by Jeffrey Haskey-Valerius
A fine element of surprise, I’ll give her that, when
in sixth grade a girl dug her knee into my balls
because she thought I didn’t have any. At least
that’s what she said. I was too effeminate,
too lispy, too into the Spice Girls to be a real boy.
Too ashamed, too petrified to retaliate. How many
times have I seen that inspirational poster of the
stupid glacier with its mile of underbelly stretching
to the ocean floor? You can only see the top 1%
of someone’s success! or whatever it says. Oh,
if she could see me now. If she could see the big
bear of a man I married, could hear me belting
Say You’ll Be There, flying down the highway.
And that’s only the top 1% of me, of my success,
my joy. To get deeper, she’d have to trace her finger
down every ripped stitch of my arm, go into my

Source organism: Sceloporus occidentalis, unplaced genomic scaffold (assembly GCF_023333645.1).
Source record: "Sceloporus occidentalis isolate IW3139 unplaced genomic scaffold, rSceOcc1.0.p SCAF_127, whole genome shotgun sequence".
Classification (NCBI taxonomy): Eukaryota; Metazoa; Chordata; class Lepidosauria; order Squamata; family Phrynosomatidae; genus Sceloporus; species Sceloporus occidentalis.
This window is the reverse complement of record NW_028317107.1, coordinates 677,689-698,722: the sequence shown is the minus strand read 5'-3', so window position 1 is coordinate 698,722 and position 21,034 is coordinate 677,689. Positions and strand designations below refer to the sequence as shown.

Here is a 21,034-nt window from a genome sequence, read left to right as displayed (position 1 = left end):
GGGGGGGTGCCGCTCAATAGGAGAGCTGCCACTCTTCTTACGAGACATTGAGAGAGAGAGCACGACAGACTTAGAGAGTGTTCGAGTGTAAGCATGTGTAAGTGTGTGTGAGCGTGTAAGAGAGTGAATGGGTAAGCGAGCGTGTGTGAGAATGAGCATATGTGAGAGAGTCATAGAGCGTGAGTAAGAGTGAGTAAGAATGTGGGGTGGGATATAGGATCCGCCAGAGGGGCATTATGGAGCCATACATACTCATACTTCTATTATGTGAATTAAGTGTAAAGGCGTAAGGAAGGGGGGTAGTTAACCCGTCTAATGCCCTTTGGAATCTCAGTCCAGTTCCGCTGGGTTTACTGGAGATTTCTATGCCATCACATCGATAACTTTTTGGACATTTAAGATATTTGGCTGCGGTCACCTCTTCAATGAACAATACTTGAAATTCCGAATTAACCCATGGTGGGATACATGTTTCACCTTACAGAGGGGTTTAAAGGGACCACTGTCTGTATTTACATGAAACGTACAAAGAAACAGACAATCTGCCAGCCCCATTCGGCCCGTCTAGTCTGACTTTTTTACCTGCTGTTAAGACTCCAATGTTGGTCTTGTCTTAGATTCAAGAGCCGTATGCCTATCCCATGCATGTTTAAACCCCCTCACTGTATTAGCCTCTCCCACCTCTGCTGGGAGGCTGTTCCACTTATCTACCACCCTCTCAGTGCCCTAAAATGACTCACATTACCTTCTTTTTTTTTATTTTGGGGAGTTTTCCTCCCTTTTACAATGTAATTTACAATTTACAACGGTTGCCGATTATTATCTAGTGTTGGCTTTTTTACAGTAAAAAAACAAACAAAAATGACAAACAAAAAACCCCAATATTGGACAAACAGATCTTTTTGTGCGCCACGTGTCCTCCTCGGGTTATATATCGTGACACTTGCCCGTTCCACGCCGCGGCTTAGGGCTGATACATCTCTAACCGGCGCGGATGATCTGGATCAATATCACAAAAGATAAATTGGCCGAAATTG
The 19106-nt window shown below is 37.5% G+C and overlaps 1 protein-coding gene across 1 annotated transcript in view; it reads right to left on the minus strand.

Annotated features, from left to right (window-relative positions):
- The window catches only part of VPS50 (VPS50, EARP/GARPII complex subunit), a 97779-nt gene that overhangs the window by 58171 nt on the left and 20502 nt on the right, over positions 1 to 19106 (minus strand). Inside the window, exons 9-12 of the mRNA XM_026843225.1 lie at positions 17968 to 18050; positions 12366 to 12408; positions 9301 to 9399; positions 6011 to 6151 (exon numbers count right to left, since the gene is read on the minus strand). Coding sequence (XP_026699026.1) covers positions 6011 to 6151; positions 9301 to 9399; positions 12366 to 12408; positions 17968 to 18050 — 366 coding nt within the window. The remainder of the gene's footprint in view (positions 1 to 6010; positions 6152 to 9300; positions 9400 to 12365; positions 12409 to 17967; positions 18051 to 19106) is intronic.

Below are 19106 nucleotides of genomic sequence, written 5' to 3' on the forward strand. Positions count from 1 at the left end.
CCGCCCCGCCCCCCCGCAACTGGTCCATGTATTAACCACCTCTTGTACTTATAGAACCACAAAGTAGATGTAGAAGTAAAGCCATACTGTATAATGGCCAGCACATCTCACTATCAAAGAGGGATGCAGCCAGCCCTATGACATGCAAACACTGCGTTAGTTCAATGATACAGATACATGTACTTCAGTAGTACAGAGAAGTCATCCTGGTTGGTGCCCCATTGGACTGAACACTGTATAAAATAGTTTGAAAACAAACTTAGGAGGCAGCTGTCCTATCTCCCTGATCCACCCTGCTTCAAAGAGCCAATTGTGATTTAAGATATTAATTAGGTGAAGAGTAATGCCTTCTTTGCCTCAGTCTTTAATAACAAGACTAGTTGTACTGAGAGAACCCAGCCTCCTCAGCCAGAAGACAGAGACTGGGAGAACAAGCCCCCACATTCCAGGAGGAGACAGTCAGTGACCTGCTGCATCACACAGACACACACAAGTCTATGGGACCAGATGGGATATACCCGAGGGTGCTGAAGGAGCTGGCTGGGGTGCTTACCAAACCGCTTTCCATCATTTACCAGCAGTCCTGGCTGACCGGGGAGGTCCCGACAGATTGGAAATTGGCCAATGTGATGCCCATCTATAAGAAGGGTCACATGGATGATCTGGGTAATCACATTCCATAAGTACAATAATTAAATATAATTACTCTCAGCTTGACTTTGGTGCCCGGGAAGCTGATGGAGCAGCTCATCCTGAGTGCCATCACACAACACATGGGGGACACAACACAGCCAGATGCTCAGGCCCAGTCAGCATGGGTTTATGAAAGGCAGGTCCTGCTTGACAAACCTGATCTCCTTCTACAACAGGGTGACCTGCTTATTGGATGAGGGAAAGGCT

medical files and read up on the years of psychiatric
care, of the stints in detox and rehab. She’d have to
know how I learned to live one day at a time, take
one slow breath at a time. The real victory comes
from rising out of the ash, from spewing glitter after
all the years of swallowing dirt. I don’t sit around
stewing in resentment anymore—for her or any one
of the others like her—but I do wish she could see
me now. But she can’t because I’m pretty sure she
unfriended me for believing that Black Lives Matter.
Oh well. I’ve still got my old friend, my tried and true
beacon of light: watching the Spice World movie
over and over until my stomach hurts from laughing.
Jeffrey Haskey-Valerius is a writer and poet in the Midwestern US. His work has been anthologized and appears in or is forthcoming from Rust + Moth, Chiron Review, Northern New England Review, Apricity Press, and elsewhere. He tweets @jeffreyvalerius and is online at jeffreyhaskey-valerius.com